[Paleopsych] NYT: Postrel: Yes, Immigration May Lift Wages

Premise Checker checker at panix.com
Wed Nov 16 22:39:43 UTC 2005

Yes, Immigration May Lift Wages
[I'll be checking the Times for responses.]

    Economic Scene

    FROM 1990 to 2000, the number of people working in the United States
    grew by more than nine million, or around 8 percent, from immigration
    alone. What effect did all those new foreign-born workers have on the
    wages of native-born Americans?

    The answer seems obvious at first. An increase in the supply of
    workers should push down wages, just as a bumper crop of wheat drives
    down wheat prices.

    That is exactly what some influential economic studies, notably by
    George J. Borjas at Harvard, have found. In a 2003 article, for
    instance, Professor Borjas calculated that immigrants had depressed
    the average wage of American-born workers by about 3 percent in the

    But workers are not as uniform as wheat, and 10 years is a long time -
    long enough for employers to invest in new production and take on more
    workers. The model of surging supply meeting fixed demand is not

    As economists know all too well, changing the assumptions of a model
    can often change the results. In a new working paper for the National
    Bureau of Economic Research, two other economists using methodology
    similar to Professor Borjas's but different assumptions get the
    opposite result.

    In "Rethinking the Gains From Immigration: Theory and Evidence From
    the U.S.," Gianmarco I. P. Ottaviano of the University of Bologna and
    Giovanni Peri of the University of California, Davis estimate that
    immigration in the 1990's increased the average wage of American-born
    workers by 2.7 percent. (The paper is available at

    Although it still relies on a highly stylized model of the economy,
    their paper adds two complexities that bring it closer to reality.

    First, the two economists assume that businesses can make additional
    capital investments to take advantage of the expanded supply of
    workers. Companies may open new restaurants or stores, add new factory
    lines or build more houses.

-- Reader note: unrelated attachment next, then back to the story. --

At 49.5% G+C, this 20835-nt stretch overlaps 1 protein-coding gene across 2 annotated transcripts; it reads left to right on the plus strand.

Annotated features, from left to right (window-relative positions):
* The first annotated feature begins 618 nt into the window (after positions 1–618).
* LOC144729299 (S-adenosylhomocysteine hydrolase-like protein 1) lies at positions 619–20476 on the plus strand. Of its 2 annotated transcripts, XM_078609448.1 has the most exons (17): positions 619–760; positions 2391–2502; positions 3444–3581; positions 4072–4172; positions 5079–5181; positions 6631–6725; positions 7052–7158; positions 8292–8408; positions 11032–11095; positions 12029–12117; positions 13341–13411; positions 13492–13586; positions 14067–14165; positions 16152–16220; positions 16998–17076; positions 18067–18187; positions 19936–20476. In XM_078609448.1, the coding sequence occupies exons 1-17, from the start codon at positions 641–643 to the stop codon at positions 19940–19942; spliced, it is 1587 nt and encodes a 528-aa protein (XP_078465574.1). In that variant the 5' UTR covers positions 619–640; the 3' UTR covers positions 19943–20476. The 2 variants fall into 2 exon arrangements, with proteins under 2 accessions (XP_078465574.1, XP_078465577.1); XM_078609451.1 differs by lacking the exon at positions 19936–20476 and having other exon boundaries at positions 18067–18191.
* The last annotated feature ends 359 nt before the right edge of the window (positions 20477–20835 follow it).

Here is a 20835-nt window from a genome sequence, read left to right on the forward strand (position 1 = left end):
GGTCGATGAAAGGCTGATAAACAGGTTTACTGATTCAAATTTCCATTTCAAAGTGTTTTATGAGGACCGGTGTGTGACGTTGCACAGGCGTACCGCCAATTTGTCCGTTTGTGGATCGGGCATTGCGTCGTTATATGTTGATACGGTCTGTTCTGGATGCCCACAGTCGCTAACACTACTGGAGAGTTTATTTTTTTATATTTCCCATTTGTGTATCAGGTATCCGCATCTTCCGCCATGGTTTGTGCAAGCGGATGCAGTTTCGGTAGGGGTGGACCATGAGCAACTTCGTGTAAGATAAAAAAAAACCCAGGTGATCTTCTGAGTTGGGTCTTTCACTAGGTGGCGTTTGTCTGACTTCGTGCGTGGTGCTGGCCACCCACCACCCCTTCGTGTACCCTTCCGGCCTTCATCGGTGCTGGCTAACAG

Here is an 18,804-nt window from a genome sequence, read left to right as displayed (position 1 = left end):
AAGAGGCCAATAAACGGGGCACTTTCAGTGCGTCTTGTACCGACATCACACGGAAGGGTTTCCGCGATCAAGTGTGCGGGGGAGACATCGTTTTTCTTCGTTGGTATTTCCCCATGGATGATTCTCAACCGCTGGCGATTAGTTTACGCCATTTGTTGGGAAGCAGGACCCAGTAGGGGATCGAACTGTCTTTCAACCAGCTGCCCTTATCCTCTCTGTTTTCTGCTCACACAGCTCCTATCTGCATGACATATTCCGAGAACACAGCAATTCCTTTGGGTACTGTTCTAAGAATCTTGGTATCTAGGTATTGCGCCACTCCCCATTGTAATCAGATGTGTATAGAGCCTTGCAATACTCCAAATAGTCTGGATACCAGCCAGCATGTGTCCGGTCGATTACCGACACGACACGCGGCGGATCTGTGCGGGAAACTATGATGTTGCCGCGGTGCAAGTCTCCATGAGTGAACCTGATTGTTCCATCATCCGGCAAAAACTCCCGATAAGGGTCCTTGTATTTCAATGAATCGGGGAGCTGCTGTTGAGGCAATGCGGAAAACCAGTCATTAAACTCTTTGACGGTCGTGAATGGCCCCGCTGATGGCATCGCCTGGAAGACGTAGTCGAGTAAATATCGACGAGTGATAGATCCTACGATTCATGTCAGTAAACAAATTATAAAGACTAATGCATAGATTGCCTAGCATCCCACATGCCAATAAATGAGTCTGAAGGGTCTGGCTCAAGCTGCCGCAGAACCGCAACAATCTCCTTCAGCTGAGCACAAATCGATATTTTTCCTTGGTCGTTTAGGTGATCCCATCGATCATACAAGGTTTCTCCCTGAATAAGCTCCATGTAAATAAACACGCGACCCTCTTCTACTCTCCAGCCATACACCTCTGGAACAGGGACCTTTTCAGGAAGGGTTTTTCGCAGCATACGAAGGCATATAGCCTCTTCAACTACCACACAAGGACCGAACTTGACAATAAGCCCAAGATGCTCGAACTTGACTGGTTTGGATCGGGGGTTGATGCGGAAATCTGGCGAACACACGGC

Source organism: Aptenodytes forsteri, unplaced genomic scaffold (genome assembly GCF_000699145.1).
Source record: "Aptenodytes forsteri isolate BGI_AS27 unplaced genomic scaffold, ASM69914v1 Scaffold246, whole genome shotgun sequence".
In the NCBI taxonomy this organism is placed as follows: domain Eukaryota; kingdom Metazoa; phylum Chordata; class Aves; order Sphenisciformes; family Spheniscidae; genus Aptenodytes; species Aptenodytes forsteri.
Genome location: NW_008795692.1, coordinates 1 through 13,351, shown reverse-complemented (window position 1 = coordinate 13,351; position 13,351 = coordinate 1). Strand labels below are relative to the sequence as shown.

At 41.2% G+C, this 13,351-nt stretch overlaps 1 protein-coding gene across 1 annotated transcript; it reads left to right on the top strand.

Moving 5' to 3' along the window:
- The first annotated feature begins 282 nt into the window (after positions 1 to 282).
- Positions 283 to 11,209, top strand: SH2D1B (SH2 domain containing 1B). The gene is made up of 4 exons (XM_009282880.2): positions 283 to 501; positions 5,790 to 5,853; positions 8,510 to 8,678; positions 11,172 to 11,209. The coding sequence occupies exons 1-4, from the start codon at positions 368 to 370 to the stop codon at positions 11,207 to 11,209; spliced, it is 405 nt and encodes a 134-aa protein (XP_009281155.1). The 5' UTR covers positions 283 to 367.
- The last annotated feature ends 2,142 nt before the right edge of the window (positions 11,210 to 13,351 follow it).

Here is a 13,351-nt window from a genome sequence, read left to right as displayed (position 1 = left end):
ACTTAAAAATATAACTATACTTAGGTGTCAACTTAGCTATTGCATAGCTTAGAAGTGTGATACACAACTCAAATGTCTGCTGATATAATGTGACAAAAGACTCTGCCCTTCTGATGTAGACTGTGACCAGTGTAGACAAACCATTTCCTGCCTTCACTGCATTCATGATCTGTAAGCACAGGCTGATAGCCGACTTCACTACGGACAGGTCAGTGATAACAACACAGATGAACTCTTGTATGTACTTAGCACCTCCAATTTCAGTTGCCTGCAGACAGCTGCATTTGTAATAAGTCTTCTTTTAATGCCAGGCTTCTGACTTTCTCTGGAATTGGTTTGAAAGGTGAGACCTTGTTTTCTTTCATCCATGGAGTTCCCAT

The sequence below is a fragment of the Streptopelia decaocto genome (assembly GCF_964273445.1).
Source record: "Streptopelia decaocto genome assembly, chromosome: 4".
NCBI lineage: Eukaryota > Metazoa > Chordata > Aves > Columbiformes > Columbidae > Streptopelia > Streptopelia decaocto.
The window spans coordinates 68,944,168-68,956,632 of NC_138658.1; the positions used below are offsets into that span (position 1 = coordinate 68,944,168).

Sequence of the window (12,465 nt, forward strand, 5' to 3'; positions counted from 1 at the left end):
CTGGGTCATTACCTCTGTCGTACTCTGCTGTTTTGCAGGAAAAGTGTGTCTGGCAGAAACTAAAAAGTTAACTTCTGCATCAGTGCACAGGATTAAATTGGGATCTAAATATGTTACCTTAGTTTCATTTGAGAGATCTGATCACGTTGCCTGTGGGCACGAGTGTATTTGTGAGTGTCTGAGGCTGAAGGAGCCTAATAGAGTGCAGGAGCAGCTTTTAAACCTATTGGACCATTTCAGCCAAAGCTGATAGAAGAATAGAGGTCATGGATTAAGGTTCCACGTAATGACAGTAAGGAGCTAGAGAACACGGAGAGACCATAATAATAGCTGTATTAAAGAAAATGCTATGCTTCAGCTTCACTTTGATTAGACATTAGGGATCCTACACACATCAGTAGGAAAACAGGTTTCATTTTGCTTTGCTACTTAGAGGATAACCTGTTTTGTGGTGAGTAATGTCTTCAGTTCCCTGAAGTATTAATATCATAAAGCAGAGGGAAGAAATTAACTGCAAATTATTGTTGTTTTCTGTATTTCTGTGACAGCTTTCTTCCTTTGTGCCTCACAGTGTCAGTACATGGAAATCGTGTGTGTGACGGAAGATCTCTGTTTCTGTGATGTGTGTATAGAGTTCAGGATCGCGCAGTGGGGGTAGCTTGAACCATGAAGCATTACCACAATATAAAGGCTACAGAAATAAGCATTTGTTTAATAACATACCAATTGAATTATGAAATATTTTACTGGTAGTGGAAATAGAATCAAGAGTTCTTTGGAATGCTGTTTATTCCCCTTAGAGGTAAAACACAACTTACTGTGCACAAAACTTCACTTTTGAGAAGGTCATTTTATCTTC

In their model, as in the real world, "investment adjusts not to keep
    fixed the amount of capital but to keep fixed the return to capital,"
    Professor Peri said. As long as businesses can profitably add new
    production, they hire more workers, and wages do not necessarily go
    down. Instead, he said, "more workers means more business."

    As businesses expand, hiring foreign-born workers to do one job may
    also require hiring more native-born workers with complementary
    skills. Immigrant engineers, for instance, may create demand for
    native-born patent lawyers and marketing executives.

    That is the paper's second refinement. It assumes that immigrants do
    not always compete for the same jobs as American-born workers. The two
    groups are not "perfect substitutes," even when they have similar
    education and the same occupation. A Chinese cook is not the same as a
    Texas barbecue chef.

    Immigrants often bring different skills to the American labor force,
    and concentrate on different occupations from natives. Among high
    school dropouts, the paper notes, the "foreign-born are highly
    overrepresented in professions like tailors (54 percent were
    foreign-born in 2000) and plaster-stucco masons (44 percent were
    foreign-born in 2000)." By contrast, American-born workers make up
    more than 99 percent of all crane operators and sewer-pipe cleaners.

    The same is true at the highest educational levels, where foreign-born
    college graduates make up 44 percent of all medical scientists but
    only 4 percent of lawyers. (Immigrants tend to be concentrated at the
    highest and lowest levels of income and education.)

    Immigrants do, of course, compete to some extent with native-born
    workers. The question is how much.

    To measure wage competition, the economists looked at how much an
    increase in the number of foreign-born workers affects the wages of
    other foreign-born workers versus American-born workers with the same
    educational background. If the groups were perfect substitutes, the
    change would be the same.

    But there is a difference. When the number of immigrant college
    graduates goes up by 4 percent, their wages drop by 1 percent more
    than the wages of native-born college graduates. Immigrants, in other
    words, compete more with each other than with American-born workers.

    Professors Ottaviano and Peri find that recent immigration has had the
    most negative effects on the least educated.

    Immigration in the 1990's, they estimate, raised the wages of
    native-born high school graduates, college dropouts and college
    graduates by at least 2.5 percent. By contrast, they estimate that the
    wages of American-born high school dropouts fell by 2.4 percent
    because of immigration.

    In an interview, however, Professor Peri noted that Americans are
    increasingly well educated, so that high school dropouts make up a
    small, rapidly declining portion of today's native-born work force. In
    2000, he said, only 9 percent of American-born workers did not have a
    high school degree.

    "If you look at the U.S. labor force," he said, "those people born in
    the U.S., I am talking about a negative effect for about 9 percent of
    the population and a positive effect for 91 percent of the

    Virginia Postrel (dynamist.com) is the author of "The Substance of
    Style: How the Rise of Aesthetic Value Is Remaking Commerce, Culture
    and Consciousness."

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